I wanted to create a simple, cute, funny and appealing Labrador Retriever drawing that I could adapt repeatedly to different designs and use in multiple ways. I came up with this guy. What do you think?

I have made him in this black version as well as yellow and chocolate with 2 sets of words. One says "Lab = Love" and "Support Labrador Retriever Rescue" underneath and the other says "I Need A Home To Call My Own" with "Adopt a Labrador Retriever" underneath. I made both available on a large assortment of products in my OtterTail Art for Dog Lovers Shop. The section dedicated to Rudy's Rescue has both versions and the special section for LabMed has the latter wording. 100% of profits from all sales in both of these sections are donated to the respective non-profit Lab rescue groups.

I would like to make another version available in my general store and am wondering what wording, if any, I should include. I would love it if some of you would leave feedback regarding which you would prefer - design with no words or with words (maybe Lab = Love as shown here or something else by itself). If you have a suggestion of words you would like to see, please share that too! There is also a full painting featuring a chocolate version of this dog available on products in the Rudy's Rescue section of my shop. Look for more variations in the future.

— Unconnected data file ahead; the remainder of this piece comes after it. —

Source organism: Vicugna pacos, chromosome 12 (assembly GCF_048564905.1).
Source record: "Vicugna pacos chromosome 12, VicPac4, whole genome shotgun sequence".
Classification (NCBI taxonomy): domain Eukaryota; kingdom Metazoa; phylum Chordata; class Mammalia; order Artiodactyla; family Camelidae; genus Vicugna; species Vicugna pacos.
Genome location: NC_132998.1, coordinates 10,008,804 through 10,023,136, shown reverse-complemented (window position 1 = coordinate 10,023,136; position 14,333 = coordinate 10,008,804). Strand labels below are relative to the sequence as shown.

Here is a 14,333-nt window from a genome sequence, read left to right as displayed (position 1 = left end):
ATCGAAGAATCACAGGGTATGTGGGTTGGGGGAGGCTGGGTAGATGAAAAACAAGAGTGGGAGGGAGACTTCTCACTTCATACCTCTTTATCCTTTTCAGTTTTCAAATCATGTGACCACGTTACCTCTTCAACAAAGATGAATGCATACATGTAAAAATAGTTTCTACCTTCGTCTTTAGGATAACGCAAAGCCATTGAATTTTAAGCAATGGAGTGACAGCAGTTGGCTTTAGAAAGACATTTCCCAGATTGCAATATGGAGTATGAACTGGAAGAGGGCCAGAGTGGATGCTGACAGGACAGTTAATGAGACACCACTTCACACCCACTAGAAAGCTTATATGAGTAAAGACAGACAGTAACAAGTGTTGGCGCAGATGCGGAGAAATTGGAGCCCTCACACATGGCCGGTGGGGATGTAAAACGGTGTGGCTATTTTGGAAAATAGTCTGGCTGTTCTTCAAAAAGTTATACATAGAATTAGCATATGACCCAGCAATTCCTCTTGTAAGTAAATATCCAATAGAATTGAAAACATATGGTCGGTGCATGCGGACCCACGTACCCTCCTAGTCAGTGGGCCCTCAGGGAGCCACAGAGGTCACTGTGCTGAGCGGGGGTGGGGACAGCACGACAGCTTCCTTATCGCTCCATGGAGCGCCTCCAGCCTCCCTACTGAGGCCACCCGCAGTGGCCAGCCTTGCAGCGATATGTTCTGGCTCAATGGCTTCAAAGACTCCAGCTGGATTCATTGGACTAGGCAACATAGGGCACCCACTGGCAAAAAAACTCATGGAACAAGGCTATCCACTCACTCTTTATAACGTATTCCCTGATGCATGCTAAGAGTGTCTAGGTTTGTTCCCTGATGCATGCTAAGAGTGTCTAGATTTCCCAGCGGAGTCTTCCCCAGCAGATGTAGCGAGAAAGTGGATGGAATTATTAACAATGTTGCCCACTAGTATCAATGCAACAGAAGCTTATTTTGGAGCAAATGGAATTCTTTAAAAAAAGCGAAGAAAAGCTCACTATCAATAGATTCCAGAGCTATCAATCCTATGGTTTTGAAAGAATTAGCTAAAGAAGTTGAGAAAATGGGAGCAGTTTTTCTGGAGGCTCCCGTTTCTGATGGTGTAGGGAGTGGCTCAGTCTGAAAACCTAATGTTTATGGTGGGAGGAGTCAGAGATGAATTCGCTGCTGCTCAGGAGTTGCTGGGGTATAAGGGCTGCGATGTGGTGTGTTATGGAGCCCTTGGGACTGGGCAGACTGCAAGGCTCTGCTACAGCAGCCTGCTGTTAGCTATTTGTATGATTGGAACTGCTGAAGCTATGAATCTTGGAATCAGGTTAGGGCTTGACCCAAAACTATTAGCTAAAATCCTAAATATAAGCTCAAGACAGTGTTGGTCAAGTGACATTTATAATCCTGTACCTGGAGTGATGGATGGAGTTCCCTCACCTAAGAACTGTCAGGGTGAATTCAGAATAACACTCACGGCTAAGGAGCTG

Thursday, January 08, 2009

Training Tips: Barking to order dinner

Some dogs learn to bark as a way to boss people around. This guy is a Lab I rescued from a shelter in KY. He came to me about 30 lbs overweight, had been "the man's dog" and made it clear he had no respect for women. He had learned to boss those in his previous home to giving him food (and whatever he wanted) on demand. I have dealt with a few rescue dogs who barked before dinner. I like to train with operant conditioning - which lets the dog think he is training you and is an effective, positive approach to fixing problem behaviors with bossy dogs (works great on submissive dogs too). Your timing is important in all kinds of training and is critical for dogs to get the message. You can use a clicker or not (read more about clicker training online. I like Karen Pryor's site at: Another tip I will interject here is the use of the word "Wrong" (which I learned from Gary Wilkes). It is said in a non-emotional, normal, quiet voice and it means "that behavior will not be reinforced, please try again". It is not the same as "No" - which means "Stop it!". Keep your cues and signals clear and unique if you want your dog to learn quickly.